Growth in the Shadow of Expropriation

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Money Macro Seminar
University of Pennsylvania

3718 Locust Walk
309 McNeil

Philadelphia, PA

United States

Joint with: Manuel Amador

In this paper, we address two questions: (i) Why do developing countries with the highest growth rates export capital; and (ii) Why are some countries unable or unwilling
to pursue the high growth/low debt strategies that has proven successful for many “miracle” economies. The model we study is a small open economy subject to political economy and contracting frictions. The political economy frictions involve polarization and political turnover, while the contracting friction is a lack of commitment
regarding foreign debt and expropriation. We show that the political economy frictions induce growth dynamics in a limited-commitment environment that would otherwise move immediately to the steady state. In particular, greater polarization corresponds to a high tax rate on investment, which declines slowly over time, generating slow convergence to the steady state. Moreover, while political frictions shorten the horizon of the government, the government may still pursue a path of tax rates in which the first best investment is achieved in the long run, although the transition may be slow. The model rationalizes why openness has different implications for growth depending on the political environment, why institutions such as respect for property rights evolve over time, and why open countries that grow rapidly tend to accumulate net foreign assets rather than liabilities.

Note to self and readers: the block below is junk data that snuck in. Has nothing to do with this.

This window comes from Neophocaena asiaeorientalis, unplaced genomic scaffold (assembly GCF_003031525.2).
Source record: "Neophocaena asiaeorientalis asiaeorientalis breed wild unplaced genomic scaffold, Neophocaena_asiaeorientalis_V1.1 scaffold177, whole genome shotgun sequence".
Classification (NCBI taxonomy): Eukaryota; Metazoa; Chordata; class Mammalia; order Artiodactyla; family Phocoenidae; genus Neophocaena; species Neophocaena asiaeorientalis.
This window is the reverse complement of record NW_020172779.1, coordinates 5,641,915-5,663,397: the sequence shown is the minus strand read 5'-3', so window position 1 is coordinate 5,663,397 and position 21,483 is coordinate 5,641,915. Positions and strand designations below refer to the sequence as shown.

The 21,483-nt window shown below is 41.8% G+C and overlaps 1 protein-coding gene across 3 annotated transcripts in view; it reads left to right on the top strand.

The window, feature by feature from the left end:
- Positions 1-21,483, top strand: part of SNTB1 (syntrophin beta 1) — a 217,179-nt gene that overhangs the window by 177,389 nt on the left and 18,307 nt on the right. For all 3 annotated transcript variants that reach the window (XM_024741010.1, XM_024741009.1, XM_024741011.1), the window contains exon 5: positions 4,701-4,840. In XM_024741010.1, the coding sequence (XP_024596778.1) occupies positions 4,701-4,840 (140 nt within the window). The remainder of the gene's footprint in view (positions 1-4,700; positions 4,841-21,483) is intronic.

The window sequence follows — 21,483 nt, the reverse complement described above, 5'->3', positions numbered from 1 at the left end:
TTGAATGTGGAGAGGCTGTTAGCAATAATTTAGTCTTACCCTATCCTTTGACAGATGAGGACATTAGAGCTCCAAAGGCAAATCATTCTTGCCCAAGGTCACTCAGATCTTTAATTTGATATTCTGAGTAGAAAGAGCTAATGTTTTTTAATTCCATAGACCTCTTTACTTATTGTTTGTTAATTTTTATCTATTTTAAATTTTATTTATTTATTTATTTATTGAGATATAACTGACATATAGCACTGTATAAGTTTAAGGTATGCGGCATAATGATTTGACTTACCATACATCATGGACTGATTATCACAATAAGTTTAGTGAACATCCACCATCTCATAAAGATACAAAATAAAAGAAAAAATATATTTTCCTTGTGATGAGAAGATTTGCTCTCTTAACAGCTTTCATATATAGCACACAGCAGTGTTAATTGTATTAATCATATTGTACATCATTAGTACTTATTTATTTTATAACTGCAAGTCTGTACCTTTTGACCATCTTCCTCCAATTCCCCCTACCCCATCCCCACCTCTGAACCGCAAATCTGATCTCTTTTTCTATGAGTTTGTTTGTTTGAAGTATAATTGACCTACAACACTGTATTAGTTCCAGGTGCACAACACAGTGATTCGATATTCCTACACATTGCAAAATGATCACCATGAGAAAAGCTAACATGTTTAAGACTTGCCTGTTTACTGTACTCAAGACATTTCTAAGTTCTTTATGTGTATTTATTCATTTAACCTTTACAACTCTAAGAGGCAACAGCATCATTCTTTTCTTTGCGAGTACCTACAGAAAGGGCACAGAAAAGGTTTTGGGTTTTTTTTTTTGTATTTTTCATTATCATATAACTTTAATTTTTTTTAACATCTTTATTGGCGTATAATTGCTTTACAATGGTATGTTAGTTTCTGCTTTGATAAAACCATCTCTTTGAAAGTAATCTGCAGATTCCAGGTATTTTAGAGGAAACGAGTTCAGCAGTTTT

For more information, contact Harold Cole.

Mark Aguiar

University of Rochester

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